(Top, from left): At the Cannes Film Festival in 1980, with part of he cast of The Big Red One- Bobby Di Cicco, Robert Carradine and Kelly Ward; on the set of The Big Red, directing Mark Hamill, July 1978; with George Miller at the Festval du Fim Fantastique de Avoriaz, January 1983.

(Bottom): With Clint Eastwood and Constantin Costa-Gavras, at Minister of Culture in Paris, 1994.

Gysembergh Benoit/Paris Match via GettyImages; John Bryson/The LIFE Images Collection via Getty Images; Bertrand Laforet/Gamma-Rapho via Getty Images; Thierry Orban/Sygma via Getty Images

 

 

In 1994, for a documentary called Tigrero: A Film That Was Never Made, Jim Jarmusch accompanied him to the Brazilian jungle of Mato Grosso, where, 40 years earlier, he had gone location scouting along the Araguaia River, spending several weeks with the Carajás tribe. At the time, he was signed to helm the eponymous adventure thriller that had all the ingredients to make what he called “a pisscutter of a movie.”  But then, because of the risks, 20th Century Fox refused to insure its expensive stars John Wayne, Ava Gardner, and Tyrone Power.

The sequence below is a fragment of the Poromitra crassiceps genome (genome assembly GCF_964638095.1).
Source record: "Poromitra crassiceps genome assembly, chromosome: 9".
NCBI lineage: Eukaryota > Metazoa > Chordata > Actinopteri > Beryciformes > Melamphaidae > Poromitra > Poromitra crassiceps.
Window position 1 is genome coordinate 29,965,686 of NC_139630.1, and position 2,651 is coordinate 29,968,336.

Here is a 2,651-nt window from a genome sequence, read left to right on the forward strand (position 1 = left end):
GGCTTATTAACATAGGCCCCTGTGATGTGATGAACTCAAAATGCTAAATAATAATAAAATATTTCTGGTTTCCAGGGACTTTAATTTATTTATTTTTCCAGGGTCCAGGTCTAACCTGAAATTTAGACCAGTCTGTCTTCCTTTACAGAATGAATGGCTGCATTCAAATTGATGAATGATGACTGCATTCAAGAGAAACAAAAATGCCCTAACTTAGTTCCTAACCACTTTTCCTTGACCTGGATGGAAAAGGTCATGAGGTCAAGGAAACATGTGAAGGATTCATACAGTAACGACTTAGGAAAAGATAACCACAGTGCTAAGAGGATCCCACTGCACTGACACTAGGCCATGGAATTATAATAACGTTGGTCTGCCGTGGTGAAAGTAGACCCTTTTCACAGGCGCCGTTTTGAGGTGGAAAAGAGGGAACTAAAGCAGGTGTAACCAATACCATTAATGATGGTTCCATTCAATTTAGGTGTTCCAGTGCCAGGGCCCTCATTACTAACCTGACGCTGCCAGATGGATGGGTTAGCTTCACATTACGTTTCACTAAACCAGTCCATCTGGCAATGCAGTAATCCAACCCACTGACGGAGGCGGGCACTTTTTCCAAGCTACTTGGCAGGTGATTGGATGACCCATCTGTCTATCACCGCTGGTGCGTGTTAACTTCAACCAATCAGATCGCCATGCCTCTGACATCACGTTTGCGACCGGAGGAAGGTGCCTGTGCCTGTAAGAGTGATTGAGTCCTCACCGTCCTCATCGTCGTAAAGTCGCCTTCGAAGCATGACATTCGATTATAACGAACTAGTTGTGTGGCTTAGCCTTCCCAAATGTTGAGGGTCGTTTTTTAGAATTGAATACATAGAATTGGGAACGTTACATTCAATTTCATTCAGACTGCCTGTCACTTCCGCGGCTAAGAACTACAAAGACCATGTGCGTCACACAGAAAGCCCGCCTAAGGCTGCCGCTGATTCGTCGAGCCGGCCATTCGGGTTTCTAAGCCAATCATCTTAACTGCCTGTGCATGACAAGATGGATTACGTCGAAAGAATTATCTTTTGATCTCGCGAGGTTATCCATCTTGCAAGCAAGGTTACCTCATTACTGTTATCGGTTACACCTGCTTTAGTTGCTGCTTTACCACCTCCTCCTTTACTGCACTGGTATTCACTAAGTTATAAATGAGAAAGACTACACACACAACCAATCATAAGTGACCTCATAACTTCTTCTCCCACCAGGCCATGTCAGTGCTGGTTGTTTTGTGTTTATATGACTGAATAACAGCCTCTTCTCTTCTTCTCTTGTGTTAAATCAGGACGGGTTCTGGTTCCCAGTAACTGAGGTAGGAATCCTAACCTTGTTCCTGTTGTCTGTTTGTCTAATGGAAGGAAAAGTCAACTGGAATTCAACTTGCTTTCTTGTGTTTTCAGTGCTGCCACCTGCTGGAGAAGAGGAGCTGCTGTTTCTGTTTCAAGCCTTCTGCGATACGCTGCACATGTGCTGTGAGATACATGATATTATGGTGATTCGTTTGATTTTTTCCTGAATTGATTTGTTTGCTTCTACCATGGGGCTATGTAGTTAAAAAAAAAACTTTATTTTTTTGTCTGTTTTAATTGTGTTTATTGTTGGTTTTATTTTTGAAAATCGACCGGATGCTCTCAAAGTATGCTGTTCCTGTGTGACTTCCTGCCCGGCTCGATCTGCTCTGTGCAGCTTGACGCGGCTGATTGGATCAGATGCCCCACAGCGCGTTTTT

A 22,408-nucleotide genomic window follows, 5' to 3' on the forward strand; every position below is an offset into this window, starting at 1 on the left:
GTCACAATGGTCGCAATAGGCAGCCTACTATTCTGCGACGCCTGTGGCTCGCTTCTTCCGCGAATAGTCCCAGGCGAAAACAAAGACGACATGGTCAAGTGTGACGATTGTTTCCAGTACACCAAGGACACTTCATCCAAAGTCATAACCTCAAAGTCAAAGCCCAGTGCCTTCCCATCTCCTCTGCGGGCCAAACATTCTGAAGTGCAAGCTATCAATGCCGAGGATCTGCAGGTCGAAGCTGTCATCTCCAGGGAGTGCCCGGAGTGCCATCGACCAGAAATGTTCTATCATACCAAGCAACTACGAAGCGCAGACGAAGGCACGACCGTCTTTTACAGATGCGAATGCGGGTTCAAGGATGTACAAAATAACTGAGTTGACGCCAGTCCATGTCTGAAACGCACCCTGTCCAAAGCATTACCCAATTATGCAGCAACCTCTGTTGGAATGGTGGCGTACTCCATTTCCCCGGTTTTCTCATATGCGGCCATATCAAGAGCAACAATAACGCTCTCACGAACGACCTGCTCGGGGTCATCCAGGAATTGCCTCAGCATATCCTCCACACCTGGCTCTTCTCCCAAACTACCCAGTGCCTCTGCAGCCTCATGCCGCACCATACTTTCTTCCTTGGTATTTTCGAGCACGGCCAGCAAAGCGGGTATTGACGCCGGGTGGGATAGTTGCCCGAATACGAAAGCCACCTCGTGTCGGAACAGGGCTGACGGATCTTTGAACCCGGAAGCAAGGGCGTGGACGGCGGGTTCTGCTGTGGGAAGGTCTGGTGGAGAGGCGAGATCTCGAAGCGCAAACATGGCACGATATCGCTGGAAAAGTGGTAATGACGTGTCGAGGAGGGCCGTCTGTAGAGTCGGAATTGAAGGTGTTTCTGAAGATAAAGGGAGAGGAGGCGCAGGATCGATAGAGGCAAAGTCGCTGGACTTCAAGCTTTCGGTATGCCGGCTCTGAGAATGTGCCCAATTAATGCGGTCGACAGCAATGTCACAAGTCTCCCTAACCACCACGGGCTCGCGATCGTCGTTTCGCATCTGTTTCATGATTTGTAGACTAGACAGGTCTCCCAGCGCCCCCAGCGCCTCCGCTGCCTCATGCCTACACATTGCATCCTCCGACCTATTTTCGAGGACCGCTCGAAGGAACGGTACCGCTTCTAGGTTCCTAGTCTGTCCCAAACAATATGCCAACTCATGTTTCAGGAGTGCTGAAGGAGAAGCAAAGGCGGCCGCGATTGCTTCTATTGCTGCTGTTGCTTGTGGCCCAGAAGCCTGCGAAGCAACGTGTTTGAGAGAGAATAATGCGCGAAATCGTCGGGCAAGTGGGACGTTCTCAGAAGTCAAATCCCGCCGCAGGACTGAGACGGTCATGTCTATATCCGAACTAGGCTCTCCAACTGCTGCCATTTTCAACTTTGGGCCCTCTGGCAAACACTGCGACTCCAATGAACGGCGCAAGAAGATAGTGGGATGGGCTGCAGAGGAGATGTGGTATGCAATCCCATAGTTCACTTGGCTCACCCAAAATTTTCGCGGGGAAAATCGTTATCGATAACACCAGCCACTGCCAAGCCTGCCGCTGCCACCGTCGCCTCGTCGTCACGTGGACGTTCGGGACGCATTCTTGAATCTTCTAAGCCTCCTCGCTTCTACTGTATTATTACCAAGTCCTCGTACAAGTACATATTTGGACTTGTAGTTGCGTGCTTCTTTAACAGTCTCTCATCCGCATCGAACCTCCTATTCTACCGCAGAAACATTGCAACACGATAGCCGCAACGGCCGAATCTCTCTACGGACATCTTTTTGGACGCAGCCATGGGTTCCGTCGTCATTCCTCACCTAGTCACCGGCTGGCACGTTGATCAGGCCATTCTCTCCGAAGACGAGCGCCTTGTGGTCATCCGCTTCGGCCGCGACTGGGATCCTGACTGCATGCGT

Still, at the twilight of his colorful and rich existence, he kept seeing the glass “half full, not half empty.” He found comfort in the adulation and homage from a new generation of directors, Quentin Tarantino, Tim Robbins, Alexander Rockwell.

In concluding, Samuel Fuller modestly hopes that his “life story will be especially encouraging to young filmmakers trying to survive in the shark-infested waters of the movie business.” Urging them to never give up, and “persist with all your heart and energy in what you want to achieve, no matter how crazy your dreams seem to others. Believe me, you will prevail over all the naysayers and bastards who are telling you it just can’t be done…” Even if, sadly, that did not always end up being the case for him.